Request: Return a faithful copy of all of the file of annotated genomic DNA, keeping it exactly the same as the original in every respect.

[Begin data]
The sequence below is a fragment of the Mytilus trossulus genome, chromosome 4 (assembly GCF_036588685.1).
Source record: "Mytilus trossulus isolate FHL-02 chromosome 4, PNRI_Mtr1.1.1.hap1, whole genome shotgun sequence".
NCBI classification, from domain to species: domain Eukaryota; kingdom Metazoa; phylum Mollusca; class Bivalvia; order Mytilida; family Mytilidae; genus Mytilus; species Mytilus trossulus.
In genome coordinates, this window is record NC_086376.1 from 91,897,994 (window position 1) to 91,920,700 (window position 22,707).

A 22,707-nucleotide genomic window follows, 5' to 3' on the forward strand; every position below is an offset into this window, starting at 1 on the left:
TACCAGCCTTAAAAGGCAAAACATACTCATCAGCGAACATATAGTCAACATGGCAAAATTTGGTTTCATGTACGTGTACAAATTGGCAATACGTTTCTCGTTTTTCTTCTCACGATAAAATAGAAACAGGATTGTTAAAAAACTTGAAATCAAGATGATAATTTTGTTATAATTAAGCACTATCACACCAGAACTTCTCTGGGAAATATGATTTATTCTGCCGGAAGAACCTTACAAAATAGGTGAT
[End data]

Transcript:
The sequence below is a fragment of the Mytilus trossulus genome, chromosome 4 (assembly GCF_036588685.1).
Source record: "Mytilus trossulus isolate FHL-02 chromosome 4, PNRI_Mtr1.1.1.hap1, whole genome shotgun sequence".
NCBI classification, from domain to species: domain Eukaryota; kingdom Metazoa; phylum Mollusca; class Bivalvia; order Mytilida; family Mytilidae; genus Mytilus; species Mytilus trossulus.
In genome coordinates, this window is record NC_086376.1 from 91,897,994 (window position 1) to 91,920,700 (window position 22,707).

A 22,707-nucleotide genomic window follows, 5' to 3' on the forward strand; every position below is an offset into this window, starting at 1 on the left:
TACCAGCCTTAAAAGGCAAAACATACTCATCAGCGAACATATAGTCAACATGGCAAAATTTGGTTTCATGTACGTGTACAAATTGGCAATACGTTTCTCGTTTTTCTTCTCACGATAAAATAGAAACAGGATTGTTAAAAAACTTGAAATCAAGATGATAATTTTGTTATAATTAAGCACTATCACACCAGAACTTCTCTGGGAAATATGATTTATTCTGCCGGAAGAACCTTACAAAATAGGTGAT